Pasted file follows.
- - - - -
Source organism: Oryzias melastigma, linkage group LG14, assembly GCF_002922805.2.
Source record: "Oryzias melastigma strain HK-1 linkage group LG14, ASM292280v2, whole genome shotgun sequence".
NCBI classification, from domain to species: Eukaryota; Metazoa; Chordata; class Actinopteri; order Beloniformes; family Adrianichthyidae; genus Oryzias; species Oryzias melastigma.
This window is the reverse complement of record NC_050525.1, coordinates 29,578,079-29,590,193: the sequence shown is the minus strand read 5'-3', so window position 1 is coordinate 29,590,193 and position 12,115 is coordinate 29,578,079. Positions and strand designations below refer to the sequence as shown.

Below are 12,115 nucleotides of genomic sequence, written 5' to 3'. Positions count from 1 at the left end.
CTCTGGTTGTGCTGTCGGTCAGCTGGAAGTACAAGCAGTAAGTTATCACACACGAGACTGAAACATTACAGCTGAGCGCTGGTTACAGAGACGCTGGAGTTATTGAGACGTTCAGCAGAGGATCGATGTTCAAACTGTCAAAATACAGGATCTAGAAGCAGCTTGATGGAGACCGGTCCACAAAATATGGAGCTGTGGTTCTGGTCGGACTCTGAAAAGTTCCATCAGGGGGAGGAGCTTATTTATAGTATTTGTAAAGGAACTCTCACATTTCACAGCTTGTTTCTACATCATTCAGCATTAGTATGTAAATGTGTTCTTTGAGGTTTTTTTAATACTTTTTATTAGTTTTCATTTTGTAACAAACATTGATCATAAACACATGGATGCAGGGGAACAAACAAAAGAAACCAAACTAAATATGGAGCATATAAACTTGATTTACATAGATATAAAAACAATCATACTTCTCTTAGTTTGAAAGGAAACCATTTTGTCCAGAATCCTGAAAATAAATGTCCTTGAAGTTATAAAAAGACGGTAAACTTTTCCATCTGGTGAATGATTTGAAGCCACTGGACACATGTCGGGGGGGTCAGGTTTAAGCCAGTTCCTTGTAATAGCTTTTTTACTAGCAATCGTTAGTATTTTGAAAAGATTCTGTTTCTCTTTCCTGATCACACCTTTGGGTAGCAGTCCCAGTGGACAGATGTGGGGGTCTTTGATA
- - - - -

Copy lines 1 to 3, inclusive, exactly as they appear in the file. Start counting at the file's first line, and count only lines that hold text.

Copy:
Source organism: Oryzias melastigma, linkage group LG14, assembly GCF_002922805.2.
Source record: "Oryzias melastigma strain HK-1 linkage group LG14, ASM292280v2, whole genome shotgun sequence".
NCBI classification, from domain to species: Eukaryota; Metazoa; Chordata; class Actinopteri; order Beloniformes; family Adrianichthyidae; genus Oryzias; species Oryzias melastigma.